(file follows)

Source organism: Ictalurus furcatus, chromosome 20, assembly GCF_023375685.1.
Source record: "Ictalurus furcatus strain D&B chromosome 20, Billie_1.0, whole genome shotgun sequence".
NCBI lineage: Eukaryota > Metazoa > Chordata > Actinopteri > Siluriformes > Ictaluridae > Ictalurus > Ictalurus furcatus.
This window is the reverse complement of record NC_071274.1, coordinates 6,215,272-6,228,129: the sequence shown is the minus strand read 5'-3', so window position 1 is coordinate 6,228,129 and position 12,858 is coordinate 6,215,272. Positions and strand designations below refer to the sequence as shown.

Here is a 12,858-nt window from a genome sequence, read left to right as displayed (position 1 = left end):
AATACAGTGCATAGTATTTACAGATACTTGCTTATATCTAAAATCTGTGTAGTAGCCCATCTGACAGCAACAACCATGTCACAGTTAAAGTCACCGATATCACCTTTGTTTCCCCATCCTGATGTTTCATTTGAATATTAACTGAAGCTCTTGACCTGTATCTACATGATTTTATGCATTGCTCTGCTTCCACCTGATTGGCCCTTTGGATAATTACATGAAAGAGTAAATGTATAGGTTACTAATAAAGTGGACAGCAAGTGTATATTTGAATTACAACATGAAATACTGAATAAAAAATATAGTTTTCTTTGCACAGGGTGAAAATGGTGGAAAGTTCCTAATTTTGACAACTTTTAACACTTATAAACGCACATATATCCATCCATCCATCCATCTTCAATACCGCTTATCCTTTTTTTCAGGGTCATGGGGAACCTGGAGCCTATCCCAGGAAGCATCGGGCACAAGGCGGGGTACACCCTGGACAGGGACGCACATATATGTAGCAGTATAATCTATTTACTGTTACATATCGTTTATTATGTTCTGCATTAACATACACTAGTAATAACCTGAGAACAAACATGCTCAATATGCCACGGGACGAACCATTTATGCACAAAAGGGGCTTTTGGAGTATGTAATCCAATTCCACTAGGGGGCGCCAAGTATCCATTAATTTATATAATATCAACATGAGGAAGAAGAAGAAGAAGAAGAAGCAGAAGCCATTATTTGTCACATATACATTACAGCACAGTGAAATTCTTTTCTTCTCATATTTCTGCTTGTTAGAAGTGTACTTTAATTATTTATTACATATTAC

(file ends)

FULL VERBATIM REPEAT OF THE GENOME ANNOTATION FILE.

Source organism: Ictalurus furcatus, chromosome 20, assembly GCF_023375685.1.
Source record: "Ictalurus furcatus strain D&B chromosome 20, Billie_1.0, whole genome shotgun sequence".
NCBI lineage: Eukaryota > Metazoa > Chordata > Actinopteri > Siluriformes > Ictaluridae > Ictalurus > Ictalurus furcatus.
This window is the reverse complement of record NC_071274.1, coordinates 6,215,272-6,228,129: the sequence shown is the minus strand read 5'-3', so window position 1 is coordinate 6,228,129 and position 12,858 is coordinate 6,215,272. Positions and strand designations below refer to the sequence as shown.

Here is a 12,858-nt window from a genome sequence, read left to right as displayed (position 1 = left end):
AATACAGTGCATAGTATTTACAGATACTTGCTTATATCTAAAATCTGTGTAGTAGCCCATCTGACAGCAACAACCATGTCACAGTTAAAGTCACCGATATCACCTTTGTTTCCCCATCCTGATGTTTCATTTGAATATTAACTGAAGCTCTTGACCTGTATCTACATGATTTTATGCATTGCTCTGCTTCCACCTGATTGGCCCTTTGGATAATTACATGAAAGAGTAAATGTATAGGTTACTAATAAAGTGGACAGCAAGTGTATATTTGAATTACAACATGAAATACTGAATAAAAAATATAGTTTTCTTTGCACAGGGTGAAAATGGTGGAAAGTTCCTAATTTTGACAACTTTTAACACTTATAAACGCACATATATCCATCCATCCATCCATCTTCAATACCGCTTATCCTTTTTTTCAGGGTCATGGGGAACCTGGAGCCTATCCCAGGAAGCATCGGGCACAAGGCGGGGTACACCCTGGACAGGGACGCACATATATGTAGCAGTATAATCTATTTACTGTTACATATCGTTTATTATGTTCTGCATTAACATACACTAGTAATAACCTGAGAACAAACATGCTCAATATGCCACGGGACGAACCATTTATGCACAAAAGGGGCTTTTGGAGTATGTAATCCAATTCCACTAGGGGGCGCCAAGTATCCATTAATTTATATAATATCAACATGAGGAAGAAGAAGAAGAAGAAGAAGCAGAAGCCATTATTTGTCACATATACATTACAGCACAGTGAAATTCTTTTCTTCTCATATTTCTGCTTGTTAGAAGTGTACTTTAATTATTTATTACATATTAC